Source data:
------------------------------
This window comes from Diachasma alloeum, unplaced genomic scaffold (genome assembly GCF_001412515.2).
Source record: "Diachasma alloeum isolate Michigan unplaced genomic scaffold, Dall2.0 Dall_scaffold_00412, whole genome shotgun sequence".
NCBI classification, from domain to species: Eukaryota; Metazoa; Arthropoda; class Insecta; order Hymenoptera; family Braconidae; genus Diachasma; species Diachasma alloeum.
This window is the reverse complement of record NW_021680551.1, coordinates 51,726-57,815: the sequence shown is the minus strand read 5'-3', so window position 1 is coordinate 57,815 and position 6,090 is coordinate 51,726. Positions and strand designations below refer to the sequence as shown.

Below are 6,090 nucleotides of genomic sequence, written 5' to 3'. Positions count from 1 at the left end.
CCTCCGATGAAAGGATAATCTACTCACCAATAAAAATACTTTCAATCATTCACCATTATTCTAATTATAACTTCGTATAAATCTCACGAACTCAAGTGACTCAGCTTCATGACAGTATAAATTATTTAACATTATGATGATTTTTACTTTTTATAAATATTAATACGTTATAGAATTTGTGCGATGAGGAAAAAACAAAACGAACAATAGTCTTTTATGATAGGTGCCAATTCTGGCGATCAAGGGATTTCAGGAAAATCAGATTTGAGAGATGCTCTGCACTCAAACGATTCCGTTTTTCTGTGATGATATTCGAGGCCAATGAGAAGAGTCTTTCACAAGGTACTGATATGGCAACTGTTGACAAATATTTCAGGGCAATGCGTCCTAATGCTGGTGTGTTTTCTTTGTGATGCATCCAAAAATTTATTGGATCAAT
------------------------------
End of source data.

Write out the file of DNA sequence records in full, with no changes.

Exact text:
This window comes from Diachasma alloeum, unplaced genomic scaffold (genome assembly GCF_001412515.2).
Source record: "Diachasma alloeum isolate Michigan unplaced genomic scaffold, Dall2.0 Dall_scaffold_00412, whole genome shotgun sequence".
NCBI classification, from domain to species: Eukaryota; Metazoa; Arthropoda; class Insecta; order Hymenoptera; family Braconidae; genus Diachasma; species Diachasma alloeum.
This window is the reverse complement of record NW_021680551.1, coordinates 51,726-57,815: the sequence shown is the minus strand read 5'-3', so window position 1 is coordinate 57,815 and position 6,090 is coordinate 51,726. Positions and strand designations below refer to the sequence as shown.

Below are 6,090 nucleotides of genomic sequence, written 5' to 3'. Positions count from 1 at the left end.
CCTCCGATGAAAGGATAATCTACTCACCAATAAAAATACTTTCAATCATTCACCATTATTCTAATTATAACTTCGTATAAATCTCACGAACTCAAGTGACTCAGCTTCATGACAGTATAAATTATTTAACATTATGATGATTTTTACTTTTTATAAATATTAATACGTTATAGAATTTGTGCGATGAGGAAAAAACAAAACGAACAATAGTCTTTTATGATAGGTGCCAATTCTGGCGATCAAGGGATTTCAGGAAAATCAGATTTGAGAGATGCTCTGCACTCAAACGATTCCGTTTTTCTGTGATGATATTCGAGGCCAATGAGAAGAGTCTTTCACAAGGTACTGATATGGCAACTGTTGACAAATATTTCAGGGCAATGCGTCCTAATGCTGGTGTGTTTTCTTTGTGATGCATCCAAAAATTTATTGGATCAAT